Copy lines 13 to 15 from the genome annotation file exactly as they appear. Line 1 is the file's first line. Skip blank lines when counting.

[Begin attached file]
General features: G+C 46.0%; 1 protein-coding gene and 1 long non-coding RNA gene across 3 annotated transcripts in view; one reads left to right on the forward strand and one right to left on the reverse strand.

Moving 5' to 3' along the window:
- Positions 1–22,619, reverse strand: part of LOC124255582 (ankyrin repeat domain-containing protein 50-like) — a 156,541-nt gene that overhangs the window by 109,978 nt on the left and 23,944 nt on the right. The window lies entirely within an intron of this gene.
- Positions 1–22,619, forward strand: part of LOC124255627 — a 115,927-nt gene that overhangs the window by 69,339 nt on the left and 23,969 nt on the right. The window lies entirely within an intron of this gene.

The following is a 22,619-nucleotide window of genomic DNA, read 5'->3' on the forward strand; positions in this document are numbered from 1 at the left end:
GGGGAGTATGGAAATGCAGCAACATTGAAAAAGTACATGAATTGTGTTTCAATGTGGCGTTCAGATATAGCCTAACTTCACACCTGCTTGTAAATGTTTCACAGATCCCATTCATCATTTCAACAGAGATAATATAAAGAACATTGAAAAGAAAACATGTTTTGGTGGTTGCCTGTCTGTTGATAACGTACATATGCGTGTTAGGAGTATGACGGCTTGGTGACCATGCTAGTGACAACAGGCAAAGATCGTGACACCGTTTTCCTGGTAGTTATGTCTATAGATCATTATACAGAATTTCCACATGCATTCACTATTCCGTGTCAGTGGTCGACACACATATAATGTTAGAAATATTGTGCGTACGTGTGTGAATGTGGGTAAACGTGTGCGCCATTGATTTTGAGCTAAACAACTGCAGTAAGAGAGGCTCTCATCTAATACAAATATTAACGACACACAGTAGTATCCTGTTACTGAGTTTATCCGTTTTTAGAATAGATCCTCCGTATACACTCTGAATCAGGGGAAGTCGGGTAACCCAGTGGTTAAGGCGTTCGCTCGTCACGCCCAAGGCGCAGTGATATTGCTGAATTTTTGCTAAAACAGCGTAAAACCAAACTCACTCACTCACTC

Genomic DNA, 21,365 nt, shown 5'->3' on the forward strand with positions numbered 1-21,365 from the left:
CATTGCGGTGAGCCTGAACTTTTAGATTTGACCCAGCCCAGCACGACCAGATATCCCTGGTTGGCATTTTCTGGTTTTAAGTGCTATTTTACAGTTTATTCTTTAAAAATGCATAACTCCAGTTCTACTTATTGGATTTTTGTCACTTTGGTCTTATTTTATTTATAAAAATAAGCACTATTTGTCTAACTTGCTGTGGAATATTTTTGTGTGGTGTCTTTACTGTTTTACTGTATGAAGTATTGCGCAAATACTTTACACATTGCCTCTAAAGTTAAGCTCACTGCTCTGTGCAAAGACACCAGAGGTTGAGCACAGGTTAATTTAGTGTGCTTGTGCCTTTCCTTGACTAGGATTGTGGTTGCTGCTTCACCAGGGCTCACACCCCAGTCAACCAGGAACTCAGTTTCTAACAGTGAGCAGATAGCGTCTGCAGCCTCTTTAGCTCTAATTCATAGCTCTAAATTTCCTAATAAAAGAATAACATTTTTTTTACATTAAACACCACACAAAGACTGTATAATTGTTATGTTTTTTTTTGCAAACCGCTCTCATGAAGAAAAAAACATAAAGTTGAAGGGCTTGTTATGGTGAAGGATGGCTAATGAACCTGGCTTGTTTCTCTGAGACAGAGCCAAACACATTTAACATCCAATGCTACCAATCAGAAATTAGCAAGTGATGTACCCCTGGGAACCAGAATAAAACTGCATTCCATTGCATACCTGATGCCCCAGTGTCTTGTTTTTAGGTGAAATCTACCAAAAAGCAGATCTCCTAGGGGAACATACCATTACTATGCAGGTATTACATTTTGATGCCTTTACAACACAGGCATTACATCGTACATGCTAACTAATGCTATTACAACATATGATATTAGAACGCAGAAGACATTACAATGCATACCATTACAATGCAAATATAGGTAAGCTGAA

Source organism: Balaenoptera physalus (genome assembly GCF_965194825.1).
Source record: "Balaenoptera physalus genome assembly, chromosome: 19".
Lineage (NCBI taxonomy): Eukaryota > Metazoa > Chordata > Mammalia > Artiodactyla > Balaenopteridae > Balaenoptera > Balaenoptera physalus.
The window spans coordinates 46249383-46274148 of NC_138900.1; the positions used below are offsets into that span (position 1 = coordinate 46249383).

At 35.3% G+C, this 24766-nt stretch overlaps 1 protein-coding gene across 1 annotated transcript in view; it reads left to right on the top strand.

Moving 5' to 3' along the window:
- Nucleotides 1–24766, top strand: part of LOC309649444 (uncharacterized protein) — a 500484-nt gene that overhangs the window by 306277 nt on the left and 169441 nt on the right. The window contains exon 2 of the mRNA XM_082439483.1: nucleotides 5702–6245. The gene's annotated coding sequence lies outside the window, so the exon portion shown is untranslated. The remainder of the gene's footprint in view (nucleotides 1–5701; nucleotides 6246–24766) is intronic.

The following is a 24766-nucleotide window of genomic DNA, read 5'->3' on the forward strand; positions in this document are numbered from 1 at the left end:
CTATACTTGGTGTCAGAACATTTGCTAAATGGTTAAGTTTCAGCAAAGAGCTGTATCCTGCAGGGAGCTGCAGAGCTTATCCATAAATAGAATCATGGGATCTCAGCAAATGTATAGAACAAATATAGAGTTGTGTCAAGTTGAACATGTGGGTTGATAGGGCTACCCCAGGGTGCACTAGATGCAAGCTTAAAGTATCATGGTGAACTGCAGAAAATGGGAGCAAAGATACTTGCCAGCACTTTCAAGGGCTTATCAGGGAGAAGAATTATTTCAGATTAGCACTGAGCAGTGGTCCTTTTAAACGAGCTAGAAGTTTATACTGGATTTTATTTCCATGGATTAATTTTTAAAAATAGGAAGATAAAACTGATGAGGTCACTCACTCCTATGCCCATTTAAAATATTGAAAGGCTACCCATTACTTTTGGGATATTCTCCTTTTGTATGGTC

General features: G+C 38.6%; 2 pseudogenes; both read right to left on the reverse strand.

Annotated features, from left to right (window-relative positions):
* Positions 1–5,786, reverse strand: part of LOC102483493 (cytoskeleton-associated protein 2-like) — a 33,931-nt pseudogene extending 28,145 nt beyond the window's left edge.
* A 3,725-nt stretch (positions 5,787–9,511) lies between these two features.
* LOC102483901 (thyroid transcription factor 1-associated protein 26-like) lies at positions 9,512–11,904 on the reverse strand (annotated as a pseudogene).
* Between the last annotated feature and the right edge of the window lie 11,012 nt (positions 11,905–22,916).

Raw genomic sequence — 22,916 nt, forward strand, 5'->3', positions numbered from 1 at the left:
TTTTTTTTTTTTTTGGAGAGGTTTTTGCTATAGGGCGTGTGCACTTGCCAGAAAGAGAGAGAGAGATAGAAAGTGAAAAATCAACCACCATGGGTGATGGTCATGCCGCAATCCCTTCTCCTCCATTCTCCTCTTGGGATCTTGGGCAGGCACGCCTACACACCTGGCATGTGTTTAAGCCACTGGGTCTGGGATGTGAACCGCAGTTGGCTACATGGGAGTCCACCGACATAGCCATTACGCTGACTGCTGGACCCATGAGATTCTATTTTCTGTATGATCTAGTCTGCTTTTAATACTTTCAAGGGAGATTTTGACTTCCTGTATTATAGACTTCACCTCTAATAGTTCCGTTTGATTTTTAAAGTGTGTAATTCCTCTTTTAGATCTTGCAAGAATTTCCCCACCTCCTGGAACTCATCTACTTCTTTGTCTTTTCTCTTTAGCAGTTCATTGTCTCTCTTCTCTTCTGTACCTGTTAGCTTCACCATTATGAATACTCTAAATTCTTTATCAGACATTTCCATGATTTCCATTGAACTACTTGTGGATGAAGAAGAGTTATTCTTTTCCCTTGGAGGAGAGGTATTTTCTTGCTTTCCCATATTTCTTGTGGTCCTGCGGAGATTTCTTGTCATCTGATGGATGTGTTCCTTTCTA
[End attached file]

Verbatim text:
At 35.3% G+C, this 24766-nt stretch overlaps 1 protein-coding gene across 1 annotated transcript in view; it reads left to right on the top strand.

Moving 5' to 3' along the window:
- Nucleotides 1–24766, top strand: part of LOC309649444 (uncharacterized protein) — a 500484-nt gene that overhangs the window by 306277 nt on the left and 169441 nt on the right. The window contains exon 2 of the mRNA XM_082439483.1: nucleotides 5702–6245. The gene's annotated coding sequence lies outside the window, so the exon portion shown is untranslated. The remainder of the gene's footprint in view (nucleotides 1–5701; nucleotides 6246–24766) is intronic.